Thursday, 6 December 2007

Caring for aboriginals

A powerful opinion piece by Miranda Devine highlights a problem with aboriginal child care. Taking children away from terrible situations leaves governments open to the charge of another 'stolen generation'. But leaving them is horrendous.

No doubt children were taken who shouldn't have been, and serious mistakes were made. But many lives were saved too, and that shouldn't be forgotten in the haste to make an ideological case for what happened in the past.

4 comments:

David said...

Words are good Gordo, but do we leave it at just words? How about we take a group of Sydang youth leaders to the Top End for a mission awareness trip with the prayer/hope that they stay on and work there? The NT needs action, not words.

Gordon Cheng said...

Amen to that.

Anthony Caruana said...

This is a very difficult issue. Having spent a short time earlier this year in the far north-west of Australia I saw some of the problems that all Australians face with regards to the issues faced by our indigenous population.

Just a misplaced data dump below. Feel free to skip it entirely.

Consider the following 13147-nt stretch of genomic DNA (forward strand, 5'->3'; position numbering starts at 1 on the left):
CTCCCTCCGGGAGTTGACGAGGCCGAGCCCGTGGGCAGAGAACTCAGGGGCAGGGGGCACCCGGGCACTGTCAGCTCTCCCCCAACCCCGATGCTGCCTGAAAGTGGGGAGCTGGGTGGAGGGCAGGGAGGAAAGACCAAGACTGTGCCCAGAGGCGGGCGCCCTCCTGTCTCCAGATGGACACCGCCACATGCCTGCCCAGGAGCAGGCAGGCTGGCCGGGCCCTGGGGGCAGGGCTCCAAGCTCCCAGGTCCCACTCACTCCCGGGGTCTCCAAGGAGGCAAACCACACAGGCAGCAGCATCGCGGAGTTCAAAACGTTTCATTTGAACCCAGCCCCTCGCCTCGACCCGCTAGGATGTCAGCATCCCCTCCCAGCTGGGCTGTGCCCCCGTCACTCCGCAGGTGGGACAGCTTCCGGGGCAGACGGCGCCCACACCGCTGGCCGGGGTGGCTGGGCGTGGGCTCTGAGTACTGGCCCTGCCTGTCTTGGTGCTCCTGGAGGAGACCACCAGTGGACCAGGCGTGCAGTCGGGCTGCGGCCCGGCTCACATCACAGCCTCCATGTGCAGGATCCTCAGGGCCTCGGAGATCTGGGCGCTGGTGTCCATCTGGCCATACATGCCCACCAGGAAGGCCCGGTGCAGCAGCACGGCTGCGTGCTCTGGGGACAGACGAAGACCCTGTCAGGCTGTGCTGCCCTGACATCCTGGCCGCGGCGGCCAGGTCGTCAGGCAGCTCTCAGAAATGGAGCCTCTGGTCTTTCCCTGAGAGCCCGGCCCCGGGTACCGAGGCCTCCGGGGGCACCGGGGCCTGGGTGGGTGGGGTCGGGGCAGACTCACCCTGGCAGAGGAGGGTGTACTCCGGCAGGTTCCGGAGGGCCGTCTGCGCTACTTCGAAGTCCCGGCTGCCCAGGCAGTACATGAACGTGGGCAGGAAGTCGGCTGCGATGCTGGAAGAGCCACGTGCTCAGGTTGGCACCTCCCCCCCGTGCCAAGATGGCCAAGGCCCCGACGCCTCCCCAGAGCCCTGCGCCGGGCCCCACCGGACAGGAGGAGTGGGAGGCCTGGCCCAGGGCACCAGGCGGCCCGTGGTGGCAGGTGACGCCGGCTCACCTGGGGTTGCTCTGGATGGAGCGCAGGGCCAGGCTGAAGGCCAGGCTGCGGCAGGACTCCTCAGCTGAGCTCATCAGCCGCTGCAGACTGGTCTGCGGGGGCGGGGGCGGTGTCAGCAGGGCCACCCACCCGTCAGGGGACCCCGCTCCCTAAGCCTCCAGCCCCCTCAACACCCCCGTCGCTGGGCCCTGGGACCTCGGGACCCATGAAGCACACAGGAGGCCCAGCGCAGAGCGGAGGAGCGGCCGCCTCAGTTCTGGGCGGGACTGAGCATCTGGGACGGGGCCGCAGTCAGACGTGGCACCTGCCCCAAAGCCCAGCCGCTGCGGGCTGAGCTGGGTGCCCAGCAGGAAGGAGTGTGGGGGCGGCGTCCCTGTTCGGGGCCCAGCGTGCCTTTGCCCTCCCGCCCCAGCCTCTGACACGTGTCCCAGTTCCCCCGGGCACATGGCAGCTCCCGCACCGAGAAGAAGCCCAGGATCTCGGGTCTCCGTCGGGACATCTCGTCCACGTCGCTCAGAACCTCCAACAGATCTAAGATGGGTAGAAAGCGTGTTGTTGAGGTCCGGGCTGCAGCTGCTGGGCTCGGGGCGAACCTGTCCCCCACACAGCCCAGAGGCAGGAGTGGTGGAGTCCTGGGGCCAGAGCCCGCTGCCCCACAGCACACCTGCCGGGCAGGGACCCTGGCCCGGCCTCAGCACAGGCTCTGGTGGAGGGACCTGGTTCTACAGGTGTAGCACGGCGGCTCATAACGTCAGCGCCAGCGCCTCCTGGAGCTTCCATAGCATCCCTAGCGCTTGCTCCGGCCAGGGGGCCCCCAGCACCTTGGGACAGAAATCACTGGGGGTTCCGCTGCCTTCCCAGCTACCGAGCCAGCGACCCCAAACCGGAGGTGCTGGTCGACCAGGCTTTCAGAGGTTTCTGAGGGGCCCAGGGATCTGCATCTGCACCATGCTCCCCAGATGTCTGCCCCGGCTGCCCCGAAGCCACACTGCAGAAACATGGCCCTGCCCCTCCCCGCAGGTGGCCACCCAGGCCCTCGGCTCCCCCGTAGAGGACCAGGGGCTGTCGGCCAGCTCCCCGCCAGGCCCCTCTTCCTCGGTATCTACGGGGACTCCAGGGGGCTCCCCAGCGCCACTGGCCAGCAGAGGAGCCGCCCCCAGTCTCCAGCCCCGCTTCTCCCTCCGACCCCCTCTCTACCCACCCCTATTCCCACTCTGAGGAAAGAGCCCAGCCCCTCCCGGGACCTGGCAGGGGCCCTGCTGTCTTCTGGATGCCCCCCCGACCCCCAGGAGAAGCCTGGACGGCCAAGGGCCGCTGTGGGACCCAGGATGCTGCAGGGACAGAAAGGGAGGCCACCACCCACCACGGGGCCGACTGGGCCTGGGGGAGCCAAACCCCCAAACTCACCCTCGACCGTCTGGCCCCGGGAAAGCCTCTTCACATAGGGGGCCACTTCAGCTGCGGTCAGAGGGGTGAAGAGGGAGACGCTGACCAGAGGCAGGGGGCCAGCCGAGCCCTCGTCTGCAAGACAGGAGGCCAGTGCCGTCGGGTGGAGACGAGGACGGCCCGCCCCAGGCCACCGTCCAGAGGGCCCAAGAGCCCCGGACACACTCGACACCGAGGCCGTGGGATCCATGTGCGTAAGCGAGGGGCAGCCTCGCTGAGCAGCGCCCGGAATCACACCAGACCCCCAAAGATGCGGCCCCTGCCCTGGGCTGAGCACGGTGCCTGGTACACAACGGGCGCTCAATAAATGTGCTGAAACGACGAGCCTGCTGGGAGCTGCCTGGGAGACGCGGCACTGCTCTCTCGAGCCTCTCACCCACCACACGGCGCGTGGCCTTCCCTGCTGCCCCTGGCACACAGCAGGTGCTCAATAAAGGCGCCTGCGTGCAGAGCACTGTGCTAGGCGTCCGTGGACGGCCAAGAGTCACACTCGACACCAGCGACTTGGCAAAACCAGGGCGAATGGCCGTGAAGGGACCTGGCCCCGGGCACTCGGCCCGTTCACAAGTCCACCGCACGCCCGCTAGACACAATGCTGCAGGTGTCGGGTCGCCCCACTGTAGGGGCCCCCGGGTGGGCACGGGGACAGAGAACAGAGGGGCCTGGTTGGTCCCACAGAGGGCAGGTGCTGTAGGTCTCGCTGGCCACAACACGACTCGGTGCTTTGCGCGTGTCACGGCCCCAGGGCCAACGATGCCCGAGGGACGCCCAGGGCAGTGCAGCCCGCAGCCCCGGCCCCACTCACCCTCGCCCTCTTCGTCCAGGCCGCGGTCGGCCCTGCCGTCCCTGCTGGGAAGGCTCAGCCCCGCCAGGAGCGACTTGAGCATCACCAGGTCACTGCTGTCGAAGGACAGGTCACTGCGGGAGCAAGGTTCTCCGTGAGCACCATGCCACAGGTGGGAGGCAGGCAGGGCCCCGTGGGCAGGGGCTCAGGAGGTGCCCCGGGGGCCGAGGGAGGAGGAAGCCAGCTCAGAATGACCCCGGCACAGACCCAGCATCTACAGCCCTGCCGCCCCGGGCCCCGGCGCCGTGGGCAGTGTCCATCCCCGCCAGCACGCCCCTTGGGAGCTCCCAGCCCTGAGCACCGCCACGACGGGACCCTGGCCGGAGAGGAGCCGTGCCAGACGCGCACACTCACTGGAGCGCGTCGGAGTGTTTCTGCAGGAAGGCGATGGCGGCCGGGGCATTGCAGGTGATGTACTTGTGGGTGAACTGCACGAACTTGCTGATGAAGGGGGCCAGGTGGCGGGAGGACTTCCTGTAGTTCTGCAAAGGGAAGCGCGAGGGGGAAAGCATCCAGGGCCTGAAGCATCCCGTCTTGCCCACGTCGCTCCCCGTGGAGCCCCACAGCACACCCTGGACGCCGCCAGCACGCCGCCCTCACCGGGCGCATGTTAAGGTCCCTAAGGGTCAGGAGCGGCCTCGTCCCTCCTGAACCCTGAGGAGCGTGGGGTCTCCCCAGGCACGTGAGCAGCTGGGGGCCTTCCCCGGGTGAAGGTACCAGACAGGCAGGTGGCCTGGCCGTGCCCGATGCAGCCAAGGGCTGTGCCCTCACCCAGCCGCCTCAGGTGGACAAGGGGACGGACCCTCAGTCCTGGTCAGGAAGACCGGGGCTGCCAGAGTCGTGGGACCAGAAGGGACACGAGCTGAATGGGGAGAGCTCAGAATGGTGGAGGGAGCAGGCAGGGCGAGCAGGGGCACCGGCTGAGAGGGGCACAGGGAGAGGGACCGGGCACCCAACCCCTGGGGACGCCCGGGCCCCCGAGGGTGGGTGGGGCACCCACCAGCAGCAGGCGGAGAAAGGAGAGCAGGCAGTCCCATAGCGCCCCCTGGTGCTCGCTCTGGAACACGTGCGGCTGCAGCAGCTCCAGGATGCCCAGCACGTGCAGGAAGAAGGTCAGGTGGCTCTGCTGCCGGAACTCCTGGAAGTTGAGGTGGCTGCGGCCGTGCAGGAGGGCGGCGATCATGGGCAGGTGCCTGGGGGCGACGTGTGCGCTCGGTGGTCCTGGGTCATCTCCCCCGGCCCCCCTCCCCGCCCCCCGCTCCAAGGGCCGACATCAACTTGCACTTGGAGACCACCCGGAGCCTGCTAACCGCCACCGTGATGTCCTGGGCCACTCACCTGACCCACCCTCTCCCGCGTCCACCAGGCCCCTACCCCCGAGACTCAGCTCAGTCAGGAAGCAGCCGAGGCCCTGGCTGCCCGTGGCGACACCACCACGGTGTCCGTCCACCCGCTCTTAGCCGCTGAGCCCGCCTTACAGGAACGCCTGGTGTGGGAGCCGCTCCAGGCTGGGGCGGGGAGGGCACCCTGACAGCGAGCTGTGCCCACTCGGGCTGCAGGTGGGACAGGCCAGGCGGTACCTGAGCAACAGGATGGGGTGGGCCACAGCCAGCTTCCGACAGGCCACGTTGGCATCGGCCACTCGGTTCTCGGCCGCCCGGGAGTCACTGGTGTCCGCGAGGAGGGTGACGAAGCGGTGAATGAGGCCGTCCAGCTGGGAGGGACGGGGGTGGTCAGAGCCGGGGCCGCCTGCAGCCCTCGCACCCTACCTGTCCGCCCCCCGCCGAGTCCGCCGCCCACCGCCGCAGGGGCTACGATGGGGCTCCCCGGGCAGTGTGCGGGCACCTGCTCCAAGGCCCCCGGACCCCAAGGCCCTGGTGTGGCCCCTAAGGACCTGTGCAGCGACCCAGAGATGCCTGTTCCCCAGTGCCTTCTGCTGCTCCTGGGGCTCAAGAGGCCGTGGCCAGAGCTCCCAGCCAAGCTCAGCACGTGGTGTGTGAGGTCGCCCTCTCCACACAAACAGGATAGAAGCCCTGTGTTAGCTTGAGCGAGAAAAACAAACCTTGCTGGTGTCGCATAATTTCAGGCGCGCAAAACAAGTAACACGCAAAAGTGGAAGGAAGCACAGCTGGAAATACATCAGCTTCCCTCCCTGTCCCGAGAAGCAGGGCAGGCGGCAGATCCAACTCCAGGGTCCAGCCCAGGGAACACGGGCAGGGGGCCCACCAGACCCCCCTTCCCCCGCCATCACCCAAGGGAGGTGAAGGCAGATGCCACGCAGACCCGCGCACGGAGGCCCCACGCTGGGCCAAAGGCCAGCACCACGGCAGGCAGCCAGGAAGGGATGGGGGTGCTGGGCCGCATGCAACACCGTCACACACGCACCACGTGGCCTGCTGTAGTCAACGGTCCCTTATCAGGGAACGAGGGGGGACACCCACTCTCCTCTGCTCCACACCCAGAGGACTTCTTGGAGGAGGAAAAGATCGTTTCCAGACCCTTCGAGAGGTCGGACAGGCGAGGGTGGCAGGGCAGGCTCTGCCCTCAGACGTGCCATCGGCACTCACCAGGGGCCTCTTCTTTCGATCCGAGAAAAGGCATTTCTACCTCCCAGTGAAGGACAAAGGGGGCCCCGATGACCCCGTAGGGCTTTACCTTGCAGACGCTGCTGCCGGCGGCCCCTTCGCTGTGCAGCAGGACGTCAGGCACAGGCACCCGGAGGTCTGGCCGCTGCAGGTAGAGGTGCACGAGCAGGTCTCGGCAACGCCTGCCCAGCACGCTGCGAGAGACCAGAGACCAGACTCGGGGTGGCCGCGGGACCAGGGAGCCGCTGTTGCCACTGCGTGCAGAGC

It is clear to me that a single solution won't work. This isn't about providing money and it can not be about intervening in Aboriginal culture and society.

Any solution can't be created not by government consulting Indigenous Australians. It must be created through partnership. The solution must be owned by both parties.

I don't know how that can happen because the saddest thing I saw was the total mistrust between the parties. As an example, the mission team I was a member of did a series of presentations to some of the local schools. In the play we presented, my character was taken away someone playing the part of a police officer for a allegedly committing murder. One of the children, an indigenous child of about seven years old, muttered "F...g coppers". Dealing with enmity will take many years and long term view - not a "by next election" solution.

Many of the churches that are located in indigenous communities are crying out for help. If every diocese in the eastern states sent a mission team of trained people (I wasn't trained and even though things went well I wish I'd been better prepared - thankfully, I was help up by God and the prayers of many people) then some of those community bridges of trust could be established.

Lucy C said...

David, that is a fabulous idea.
And exactly what happened to Peter and Lyndy Berthon who now serve the people of Ngukurr in the NT with CMS.